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    California moves forward on election day


    The election of Donald Trump as the 45th President of the United States headlined a hectic election day on Nov. 8. This upset came alongside Republican majority wins in both the Senate and House of Representatives. Altogether, the Republicans will hold 240 seats in the House and 52 seats against the Democrats’ 46 in the Senate.

    Despite a Clinton victory in the popular vote by a margin of 200,000 votes, Trump took 28 of 49 states (including the District of Columbia included) to finish with a 290-228 advantage in the electoral college.

    In Michigan the race remains too close to call; however, Trump currently leads. These results sparked many riots and even petitions to abolish the electoral college.

    In California, Democrats emerged with a resounding win in both the Senate and House of Representatives. Anna Eshoo won re-election in the 18th district which represents Santa Clara County among others in the House. Kamala Harris will represent California in the Senate after a resounding victory in her first race as a senator.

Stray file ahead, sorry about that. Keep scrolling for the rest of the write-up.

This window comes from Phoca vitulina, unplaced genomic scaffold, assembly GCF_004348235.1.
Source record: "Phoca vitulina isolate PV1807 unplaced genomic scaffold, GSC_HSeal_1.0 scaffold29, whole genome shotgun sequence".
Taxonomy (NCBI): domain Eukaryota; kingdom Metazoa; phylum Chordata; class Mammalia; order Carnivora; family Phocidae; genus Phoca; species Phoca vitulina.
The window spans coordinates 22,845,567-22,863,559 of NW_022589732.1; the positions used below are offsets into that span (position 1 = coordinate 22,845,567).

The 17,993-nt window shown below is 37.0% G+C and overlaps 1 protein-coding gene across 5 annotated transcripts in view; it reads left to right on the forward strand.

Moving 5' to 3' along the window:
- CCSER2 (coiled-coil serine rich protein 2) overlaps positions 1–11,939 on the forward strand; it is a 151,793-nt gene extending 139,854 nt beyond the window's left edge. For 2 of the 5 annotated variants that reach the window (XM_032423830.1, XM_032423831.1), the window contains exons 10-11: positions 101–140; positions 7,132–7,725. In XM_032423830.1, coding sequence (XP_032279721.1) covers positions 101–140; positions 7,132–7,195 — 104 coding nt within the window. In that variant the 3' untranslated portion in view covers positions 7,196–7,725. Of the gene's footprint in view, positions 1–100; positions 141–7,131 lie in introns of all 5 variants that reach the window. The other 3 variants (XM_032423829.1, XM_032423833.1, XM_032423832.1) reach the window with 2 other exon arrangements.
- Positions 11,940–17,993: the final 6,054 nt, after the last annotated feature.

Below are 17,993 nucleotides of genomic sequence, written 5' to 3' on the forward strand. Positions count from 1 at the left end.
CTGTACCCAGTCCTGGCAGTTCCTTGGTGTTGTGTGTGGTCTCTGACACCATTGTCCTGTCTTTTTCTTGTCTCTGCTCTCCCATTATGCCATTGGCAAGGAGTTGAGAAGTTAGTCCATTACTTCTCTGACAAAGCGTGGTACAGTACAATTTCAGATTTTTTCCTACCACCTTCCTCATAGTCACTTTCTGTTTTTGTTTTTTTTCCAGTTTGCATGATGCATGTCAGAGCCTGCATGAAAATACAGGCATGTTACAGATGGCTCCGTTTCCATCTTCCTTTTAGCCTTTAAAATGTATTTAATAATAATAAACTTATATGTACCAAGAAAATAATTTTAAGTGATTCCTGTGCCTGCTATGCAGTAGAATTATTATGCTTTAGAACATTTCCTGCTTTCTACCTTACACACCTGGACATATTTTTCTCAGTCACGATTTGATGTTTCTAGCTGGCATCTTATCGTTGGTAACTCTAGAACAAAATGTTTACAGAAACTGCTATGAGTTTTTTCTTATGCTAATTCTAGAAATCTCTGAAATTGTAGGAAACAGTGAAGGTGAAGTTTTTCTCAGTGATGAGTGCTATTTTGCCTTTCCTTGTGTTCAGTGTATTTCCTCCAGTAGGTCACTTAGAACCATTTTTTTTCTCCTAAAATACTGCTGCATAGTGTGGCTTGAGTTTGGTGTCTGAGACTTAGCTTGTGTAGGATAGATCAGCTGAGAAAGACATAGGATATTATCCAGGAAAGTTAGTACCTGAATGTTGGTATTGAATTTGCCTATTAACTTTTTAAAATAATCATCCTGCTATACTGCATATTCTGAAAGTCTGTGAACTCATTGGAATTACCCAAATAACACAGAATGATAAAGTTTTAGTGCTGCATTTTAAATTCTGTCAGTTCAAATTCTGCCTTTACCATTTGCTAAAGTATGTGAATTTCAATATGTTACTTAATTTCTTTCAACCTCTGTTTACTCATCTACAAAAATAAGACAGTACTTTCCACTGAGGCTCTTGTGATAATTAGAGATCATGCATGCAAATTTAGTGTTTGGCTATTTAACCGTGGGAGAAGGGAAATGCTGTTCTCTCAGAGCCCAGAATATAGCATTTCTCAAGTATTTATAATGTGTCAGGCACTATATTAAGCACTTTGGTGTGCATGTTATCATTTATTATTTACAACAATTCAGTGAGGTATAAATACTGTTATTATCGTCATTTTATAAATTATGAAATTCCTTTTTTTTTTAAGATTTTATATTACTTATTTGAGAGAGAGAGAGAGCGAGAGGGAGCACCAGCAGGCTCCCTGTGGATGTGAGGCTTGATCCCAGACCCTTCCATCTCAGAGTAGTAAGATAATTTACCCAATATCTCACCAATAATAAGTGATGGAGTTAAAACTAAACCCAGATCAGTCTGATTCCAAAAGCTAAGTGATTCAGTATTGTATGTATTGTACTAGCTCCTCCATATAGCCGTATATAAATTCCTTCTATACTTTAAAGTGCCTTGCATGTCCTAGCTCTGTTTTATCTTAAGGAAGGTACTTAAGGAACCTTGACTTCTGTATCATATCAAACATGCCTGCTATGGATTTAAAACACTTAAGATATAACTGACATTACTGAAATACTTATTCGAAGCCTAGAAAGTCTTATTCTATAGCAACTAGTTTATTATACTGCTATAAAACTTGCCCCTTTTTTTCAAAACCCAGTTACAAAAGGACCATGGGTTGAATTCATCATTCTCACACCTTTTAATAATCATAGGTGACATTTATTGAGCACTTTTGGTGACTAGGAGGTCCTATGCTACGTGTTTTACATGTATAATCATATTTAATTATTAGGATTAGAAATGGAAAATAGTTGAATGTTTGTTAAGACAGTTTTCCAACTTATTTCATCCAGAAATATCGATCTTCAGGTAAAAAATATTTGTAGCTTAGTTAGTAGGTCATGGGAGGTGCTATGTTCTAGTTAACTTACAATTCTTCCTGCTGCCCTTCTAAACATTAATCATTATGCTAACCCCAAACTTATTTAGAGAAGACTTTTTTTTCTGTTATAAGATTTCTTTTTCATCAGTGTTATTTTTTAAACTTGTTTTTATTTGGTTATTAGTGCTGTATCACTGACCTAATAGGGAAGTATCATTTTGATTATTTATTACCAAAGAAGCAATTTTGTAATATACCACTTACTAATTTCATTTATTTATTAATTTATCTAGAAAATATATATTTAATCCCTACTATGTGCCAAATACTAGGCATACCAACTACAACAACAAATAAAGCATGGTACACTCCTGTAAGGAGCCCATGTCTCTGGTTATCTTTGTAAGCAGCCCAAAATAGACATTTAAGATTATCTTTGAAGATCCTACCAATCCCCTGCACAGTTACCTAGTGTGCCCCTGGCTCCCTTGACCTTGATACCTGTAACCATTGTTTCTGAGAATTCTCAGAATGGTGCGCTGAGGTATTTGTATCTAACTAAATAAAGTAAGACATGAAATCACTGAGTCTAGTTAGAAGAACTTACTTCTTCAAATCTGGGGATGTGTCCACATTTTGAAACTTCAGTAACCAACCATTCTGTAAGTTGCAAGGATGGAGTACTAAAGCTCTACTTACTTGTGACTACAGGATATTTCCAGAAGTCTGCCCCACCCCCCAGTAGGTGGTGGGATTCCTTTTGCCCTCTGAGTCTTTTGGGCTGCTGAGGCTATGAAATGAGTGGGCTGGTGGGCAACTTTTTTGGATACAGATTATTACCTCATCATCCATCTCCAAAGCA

On Nov. 8, four spots on the Palo Alto City Council were also up for election between eleven candidates. The winners in order of finish were Liz Kniss, Greg Tanaka, Adrian Fine and Lydia Kou. None of the four elected were incumbents.

    The Palo Alto School Board also had an election to fill three open seats between five candidates.

    Newcomers Jennifer DiBrienza and Todd Collins finished first and second respectively while incumbent Melissa Baten Caswell squeaked out a 100 vote win against now former member Heidi Emberling. This will be Baten Caswell’s third term on the Board. During election night, 17 propositions, including the legalization of marijuana, the abolishment of the death penalty and more in-depth background checks for ammunition purchases were voted on in California. Of these 17 propositions, 12 were passed. Proposition 64, which legalizes the use of marijuana for those over 21, passed by an incredible margin of 12 percent and was not only legalized in California, but also in Nevada, Massachusetts and Maine.

    These four states join four other states or territories (Oregon, Washington, Colorado and D.C.) in the full legalization of marijuana for recreational use. Coinciding with recent gun control advocation, Proposition 63 easily passed.

    It requires background checks for any transaction of ammo and bans magazines of more than 10 rounds. The proposition was meant to cut back on ammunition purchasing and does not directly affect gun purchasing rights.

    Proposition 56 also passed by nearly 30 percent. This will increase cigarette taxes, coinciding with the state’s anti-tobacco stances.

    Finally, the repeal of the death penalty in California (Proposition 62) was one of the few propositions that did not pass and will likely be voted on again in the next few years.

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